As further depicted in FIG. 26, a peripheral strip 78 of mesh 76 may be provided without struts to facilitate use of the same device in applications of different rafter or stud spacings. For example, such a mesh generally designed for use between structural members separated by 16 inches on center would typically have a width, for example of about 14.5 inches (to account for the width of the structural members). However, by not placing struts 71 in the peripheral border or strip 78, the same 14.5 inch wide device can still be fitted into an opening between structural elements separated by a distance of 12 inches on center by folding up the peripheral strips during installation. It will be appreciated that any embodiment explicitly described or incorporated by reference herein can be modified to include a peripheral strip or other region that does not include struts for such a purpose. As those of skill in the art will note, the embodiment of FIG. 22 includes peripheral strips 65 free of struts. At the same time, it will be recognized that peripheral regions free of struts, while advantageous in certain contexts, are not necessary or essential to practice of embodiments of the invention.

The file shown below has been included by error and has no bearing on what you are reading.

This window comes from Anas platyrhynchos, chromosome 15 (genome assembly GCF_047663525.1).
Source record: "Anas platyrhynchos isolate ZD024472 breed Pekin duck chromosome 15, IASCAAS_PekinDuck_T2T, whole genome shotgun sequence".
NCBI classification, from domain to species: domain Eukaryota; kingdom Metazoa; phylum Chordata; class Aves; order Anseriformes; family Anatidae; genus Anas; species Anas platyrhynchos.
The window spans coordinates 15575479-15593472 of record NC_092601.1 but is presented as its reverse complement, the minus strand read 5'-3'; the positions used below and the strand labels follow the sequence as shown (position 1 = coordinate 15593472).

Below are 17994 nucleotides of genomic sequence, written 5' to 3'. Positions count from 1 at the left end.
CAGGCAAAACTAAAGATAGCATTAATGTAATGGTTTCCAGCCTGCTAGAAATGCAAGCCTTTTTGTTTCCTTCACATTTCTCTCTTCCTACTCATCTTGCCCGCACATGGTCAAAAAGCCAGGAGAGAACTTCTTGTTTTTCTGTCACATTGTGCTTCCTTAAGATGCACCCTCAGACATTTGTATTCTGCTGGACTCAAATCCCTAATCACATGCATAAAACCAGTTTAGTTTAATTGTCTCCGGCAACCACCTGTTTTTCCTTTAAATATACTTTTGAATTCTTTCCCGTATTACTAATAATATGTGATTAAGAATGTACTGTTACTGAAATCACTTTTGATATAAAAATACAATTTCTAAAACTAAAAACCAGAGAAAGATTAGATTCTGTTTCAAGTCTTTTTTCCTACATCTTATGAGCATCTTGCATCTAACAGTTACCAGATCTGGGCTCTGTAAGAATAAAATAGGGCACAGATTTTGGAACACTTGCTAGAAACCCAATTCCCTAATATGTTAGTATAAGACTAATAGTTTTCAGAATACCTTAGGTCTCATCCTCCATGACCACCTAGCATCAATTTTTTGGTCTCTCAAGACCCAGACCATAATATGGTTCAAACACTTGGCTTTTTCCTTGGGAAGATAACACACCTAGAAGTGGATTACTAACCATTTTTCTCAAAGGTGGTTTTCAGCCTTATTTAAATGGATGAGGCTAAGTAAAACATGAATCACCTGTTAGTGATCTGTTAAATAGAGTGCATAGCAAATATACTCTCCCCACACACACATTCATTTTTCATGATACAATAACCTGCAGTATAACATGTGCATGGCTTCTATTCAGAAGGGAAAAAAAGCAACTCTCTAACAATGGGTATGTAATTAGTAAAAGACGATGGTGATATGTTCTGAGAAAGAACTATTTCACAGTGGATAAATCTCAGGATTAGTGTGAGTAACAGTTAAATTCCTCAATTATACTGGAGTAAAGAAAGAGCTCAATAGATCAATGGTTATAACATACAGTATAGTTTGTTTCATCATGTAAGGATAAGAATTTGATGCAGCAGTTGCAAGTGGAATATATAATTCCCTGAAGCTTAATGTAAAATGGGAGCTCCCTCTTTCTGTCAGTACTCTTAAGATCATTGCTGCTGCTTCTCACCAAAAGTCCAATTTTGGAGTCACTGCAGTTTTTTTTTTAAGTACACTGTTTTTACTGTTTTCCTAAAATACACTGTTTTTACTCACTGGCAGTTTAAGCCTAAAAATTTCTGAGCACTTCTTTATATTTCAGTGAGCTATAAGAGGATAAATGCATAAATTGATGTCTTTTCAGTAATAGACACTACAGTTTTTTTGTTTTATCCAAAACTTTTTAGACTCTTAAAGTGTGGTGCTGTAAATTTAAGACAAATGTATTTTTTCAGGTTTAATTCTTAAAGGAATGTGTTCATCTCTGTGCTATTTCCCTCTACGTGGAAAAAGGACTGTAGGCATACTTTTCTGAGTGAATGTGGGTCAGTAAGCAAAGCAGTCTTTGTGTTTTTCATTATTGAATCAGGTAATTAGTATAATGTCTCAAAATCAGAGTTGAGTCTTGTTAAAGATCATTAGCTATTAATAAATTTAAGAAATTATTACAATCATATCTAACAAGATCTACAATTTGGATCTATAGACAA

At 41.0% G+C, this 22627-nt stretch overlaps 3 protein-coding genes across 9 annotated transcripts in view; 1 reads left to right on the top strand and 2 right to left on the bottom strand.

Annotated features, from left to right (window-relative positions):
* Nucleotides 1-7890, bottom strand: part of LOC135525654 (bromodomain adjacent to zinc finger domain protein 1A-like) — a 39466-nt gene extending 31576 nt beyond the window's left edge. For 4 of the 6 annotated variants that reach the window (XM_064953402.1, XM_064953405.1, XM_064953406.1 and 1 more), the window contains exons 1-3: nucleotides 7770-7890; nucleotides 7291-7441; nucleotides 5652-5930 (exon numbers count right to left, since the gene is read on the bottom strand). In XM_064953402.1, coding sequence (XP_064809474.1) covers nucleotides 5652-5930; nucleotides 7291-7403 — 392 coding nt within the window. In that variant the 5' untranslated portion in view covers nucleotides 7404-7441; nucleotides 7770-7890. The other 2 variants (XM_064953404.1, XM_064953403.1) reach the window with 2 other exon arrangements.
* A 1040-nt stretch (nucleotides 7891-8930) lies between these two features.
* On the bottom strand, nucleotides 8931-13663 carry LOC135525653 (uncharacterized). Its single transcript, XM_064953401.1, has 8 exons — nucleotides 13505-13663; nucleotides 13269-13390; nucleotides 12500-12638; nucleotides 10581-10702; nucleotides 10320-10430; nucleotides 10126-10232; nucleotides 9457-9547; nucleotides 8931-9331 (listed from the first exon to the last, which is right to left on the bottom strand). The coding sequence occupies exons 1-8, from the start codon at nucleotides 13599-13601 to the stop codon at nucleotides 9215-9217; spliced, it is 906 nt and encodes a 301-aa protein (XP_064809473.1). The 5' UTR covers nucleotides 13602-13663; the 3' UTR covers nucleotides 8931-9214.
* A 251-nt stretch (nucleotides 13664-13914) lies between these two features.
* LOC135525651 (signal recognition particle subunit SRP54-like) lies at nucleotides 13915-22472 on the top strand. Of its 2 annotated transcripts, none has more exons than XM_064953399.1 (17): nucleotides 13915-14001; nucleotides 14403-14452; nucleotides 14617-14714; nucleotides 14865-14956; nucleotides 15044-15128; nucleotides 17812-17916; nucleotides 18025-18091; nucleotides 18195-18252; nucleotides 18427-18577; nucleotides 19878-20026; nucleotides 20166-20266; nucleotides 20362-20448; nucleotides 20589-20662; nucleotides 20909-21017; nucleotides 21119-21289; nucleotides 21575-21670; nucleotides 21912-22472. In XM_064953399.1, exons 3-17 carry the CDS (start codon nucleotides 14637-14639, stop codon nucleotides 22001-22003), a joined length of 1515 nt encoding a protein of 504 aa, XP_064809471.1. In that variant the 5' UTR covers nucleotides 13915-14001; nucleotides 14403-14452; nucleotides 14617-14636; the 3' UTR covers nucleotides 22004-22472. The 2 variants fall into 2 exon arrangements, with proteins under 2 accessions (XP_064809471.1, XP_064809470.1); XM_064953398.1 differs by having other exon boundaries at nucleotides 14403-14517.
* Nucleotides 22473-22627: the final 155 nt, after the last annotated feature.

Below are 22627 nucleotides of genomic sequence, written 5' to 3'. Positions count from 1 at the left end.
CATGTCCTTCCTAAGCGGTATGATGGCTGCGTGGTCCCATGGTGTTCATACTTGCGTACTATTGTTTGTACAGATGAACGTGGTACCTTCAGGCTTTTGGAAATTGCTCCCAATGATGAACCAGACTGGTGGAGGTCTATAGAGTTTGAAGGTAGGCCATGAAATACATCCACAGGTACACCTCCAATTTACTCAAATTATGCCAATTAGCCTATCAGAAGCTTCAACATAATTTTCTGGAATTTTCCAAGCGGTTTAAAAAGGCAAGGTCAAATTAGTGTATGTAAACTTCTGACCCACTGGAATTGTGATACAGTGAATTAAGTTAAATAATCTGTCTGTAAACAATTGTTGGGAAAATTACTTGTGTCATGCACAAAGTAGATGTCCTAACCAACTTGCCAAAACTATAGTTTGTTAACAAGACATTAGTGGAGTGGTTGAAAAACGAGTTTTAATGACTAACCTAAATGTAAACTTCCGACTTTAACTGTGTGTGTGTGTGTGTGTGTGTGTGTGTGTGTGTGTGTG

For the purposes of further illustration and not limitation, FIGS. 27 and 28 illustrate still another embodiment of the invention utilizing a flat mesh body 81 which may be made, for example, of cast or die cut plastic, or other suitable material (such as composite material). As depicted, the ventilation space defined upon installation of the device is facilitated by depressions 82 formed into the mesh with a solid portion, or land, of the material at the bottom of the depression 82 which is adapted and configured to contact the inside of wall or roof sheathing (or other surface, depending on the particular application) and facilitates the stapling or nailing of the spacer device to the sheathing. As will be appreciated, the elongate members extending from the body 81 may also simply be connected to each other, permitting a staple to be attached to the junction of the elongate members.

The depressions 82 are preferably evenly spaced along the plane of the mesh body 81. For example, approximately four or more depressions could be located in each square foot of the area of the mesh body 81. Preferably, the pattern of depressions 82 is even and repetitive to facilitate compact stacking of a plurality of such devices for purposes of storage and shipment. FIG. 27 depicts a cross section through this embodiment showing the device, 81, the formed depression 82, the fibrous insulation mass 85 and the roof or wall sheathing 84. FIG. 27 further demonstrates attachment of the spacer device into the sheathing with a staple, nail or other suitable fastener 83. FIG. 28 is an isometric view of this embodiment illustrating the perforated mesh body 81 of the ventilation device, as well as the depressions 82 and the staple or nail attachment 83.